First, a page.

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White House Says It’s Bracing for an Autumn Wave [NYT]
“We are filling the stockpile in anticipation of a possible problem in the fall,” [Peter] Navarro told Jake Tapper on the CNN program “State of the Union.” “We’re doing everything we can.”
Mr. Navarro also said that a comment by President Trump over the weekend about wanting to slow down virus testing had been “tongue in cheek.”

New York City Enters Its Broadest Reopening Yet: Offices [NYT]
[Mayor Bill] de Blasio estimated that as many as 300,000 workers would return to their jobs this week — a far cry from the numbers that usually jostle elbows on crowded subways and cram into high-rise elevators….
JPMorgan Chase, one of the city’s largest commercial tenants, said it would not send employees back to their offices this week and has not set a return date. Other financial services firms, like Goldman Sachs, anticipate a small number of employees returning to their offices but have said that most workers will not come back until well into next year.

Fed adds coronavirus scenarios to this year’s bank stress tests [CNBC]
“The larger issue is the unprecedented uncertainty about the course of the COVID event and the economy,” [Federal Reserve Vice Chair for Supervision Randal] Quarles said in prepared remarks. “The range of plausible forecasts is high and continues to shift. We don’t know about the pace of reopening, how consumers will behave, or the prospects for a new round of containment. There’s probably never been more uncertainty about the economic outlook.”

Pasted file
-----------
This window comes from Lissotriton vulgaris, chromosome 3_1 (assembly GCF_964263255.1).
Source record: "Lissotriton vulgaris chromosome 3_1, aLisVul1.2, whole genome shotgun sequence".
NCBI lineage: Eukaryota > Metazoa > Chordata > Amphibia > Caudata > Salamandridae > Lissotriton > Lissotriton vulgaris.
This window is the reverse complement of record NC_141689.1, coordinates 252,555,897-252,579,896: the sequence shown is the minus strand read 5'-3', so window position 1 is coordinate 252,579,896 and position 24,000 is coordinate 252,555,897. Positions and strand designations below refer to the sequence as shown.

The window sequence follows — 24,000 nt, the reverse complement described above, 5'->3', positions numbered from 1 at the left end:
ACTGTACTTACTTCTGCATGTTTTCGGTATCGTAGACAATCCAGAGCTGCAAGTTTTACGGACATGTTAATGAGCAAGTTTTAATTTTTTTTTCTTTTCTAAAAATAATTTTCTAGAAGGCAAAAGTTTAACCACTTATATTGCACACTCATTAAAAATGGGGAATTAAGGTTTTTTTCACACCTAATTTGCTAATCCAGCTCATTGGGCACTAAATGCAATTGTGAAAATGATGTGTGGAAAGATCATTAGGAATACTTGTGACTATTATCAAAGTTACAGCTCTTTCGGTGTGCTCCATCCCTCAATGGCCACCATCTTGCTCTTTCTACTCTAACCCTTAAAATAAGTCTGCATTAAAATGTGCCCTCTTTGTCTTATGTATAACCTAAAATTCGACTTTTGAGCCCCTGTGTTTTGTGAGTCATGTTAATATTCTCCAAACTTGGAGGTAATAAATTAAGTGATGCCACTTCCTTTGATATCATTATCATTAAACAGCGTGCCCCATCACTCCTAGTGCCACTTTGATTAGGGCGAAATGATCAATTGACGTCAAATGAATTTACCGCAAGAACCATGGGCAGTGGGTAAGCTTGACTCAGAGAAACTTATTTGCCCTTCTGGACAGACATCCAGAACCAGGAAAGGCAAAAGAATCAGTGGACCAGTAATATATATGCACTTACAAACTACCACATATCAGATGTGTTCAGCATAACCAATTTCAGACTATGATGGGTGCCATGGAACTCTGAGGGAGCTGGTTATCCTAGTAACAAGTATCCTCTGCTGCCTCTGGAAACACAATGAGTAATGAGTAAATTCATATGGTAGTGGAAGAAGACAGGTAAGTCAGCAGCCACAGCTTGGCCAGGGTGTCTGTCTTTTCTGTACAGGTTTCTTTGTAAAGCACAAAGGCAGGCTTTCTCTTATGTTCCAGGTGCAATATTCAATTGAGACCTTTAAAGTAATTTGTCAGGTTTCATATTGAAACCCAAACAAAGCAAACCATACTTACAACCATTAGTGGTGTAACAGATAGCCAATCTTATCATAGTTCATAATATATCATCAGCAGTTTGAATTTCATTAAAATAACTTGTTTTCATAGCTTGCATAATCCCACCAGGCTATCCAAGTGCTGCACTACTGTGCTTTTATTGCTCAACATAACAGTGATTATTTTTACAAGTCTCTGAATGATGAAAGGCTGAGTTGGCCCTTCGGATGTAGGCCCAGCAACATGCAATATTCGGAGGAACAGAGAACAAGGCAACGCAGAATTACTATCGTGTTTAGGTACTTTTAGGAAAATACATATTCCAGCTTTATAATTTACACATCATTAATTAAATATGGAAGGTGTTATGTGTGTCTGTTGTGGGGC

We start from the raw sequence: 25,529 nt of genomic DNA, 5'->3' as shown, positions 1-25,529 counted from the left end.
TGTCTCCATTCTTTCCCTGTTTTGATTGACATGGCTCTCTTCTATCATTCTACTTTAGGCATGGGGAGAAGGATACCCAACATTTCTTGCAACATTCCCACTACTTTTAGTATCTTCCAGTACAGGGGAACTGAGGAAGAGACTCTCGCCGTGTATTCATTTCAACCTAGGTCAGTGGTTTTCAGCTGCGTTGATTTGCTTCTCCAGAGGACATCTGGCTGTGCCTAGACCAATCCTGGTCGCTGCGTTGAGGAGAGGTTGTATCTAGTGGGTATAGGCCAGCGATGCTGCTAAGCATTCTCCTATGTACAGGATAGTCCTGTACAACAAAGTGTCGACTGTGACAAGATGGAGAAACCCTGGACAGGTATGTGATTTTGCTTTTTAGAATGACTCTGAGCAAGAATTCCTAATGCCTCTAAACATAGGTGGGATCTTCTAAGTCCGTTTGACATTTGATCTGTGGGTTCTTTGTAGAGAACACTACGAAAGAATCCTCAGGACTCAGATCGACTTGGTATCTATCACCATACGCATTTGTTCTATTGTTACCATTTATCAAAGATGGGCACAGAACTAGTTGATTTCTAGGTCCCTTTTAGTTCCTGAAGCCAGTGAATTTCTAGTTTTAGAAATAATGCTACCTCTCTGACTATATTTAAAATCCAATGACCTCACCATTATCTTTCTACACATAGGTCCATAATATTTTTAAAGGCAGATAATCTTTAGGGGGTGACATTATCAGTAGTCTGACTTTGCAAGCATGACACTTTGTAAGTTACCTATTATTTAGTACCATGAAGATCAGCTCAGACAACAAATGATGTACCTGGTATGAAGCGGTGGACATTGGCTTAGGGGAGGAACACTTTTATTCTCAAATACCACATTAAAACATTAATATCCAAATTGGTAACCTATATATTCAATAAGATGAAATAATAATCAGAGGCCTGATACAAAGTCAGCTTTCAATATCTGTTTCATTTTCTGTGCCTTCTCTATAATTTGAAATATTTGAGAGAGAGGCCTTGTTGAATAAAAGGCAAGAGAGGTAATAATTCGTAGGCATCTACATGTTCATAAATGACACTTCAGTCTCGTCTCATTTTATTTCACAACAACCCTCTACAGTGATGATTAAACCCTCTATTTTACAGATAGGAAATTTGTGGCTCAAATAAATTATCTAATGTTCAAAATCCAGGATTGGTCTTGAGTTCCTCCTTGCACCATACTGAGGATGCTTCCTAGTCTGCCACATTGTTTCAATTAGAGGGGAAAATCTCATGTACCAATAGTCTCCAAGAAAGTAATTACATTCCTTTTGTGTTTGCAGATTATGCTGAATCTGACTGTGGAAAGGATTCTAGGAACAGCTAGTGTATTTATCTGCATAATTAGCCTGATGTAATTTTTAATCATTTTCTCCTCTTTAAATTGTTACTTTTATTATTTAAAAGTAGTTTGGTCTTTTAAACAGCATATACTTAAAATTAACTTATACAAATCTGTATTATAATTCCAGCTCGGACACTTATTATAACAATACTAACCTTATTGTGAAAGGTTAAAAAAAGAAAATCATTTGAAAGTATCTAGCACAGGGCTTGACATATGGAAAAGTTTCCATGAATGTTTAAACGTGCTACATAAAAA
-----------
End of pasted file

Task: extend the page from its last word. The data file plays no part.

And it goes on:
Consequently, the Fed has added three conditions that examine how banks would fare going forward:
· A V-shaped recovery that mirrors how quickly the economy fell, with much of output and employment regained by the end of the year.
·A U recovery that is slower with a smaller level of output and employment regained.
·A W-shaped situation with “a short-lived recovery followed by a severe drop in activity later this year due to a second wave of containment measures.”

Treasury Dept. Agrees to Release Data on Small-Business Relief [NYT]
The decision is a reversal for the administration, which had closely guarded the information and argued that private businesses should not have their names or the amount of money that they took from the federal government disclosed…. [Treasury Secretary Steven] Mnuchin signaled on Monday that he was prepared to change course and he engaged in discussions with Senator Marco Rubio, Republican of Florida and the chairman of the Senate’s small-business committee, to find a compromise solution.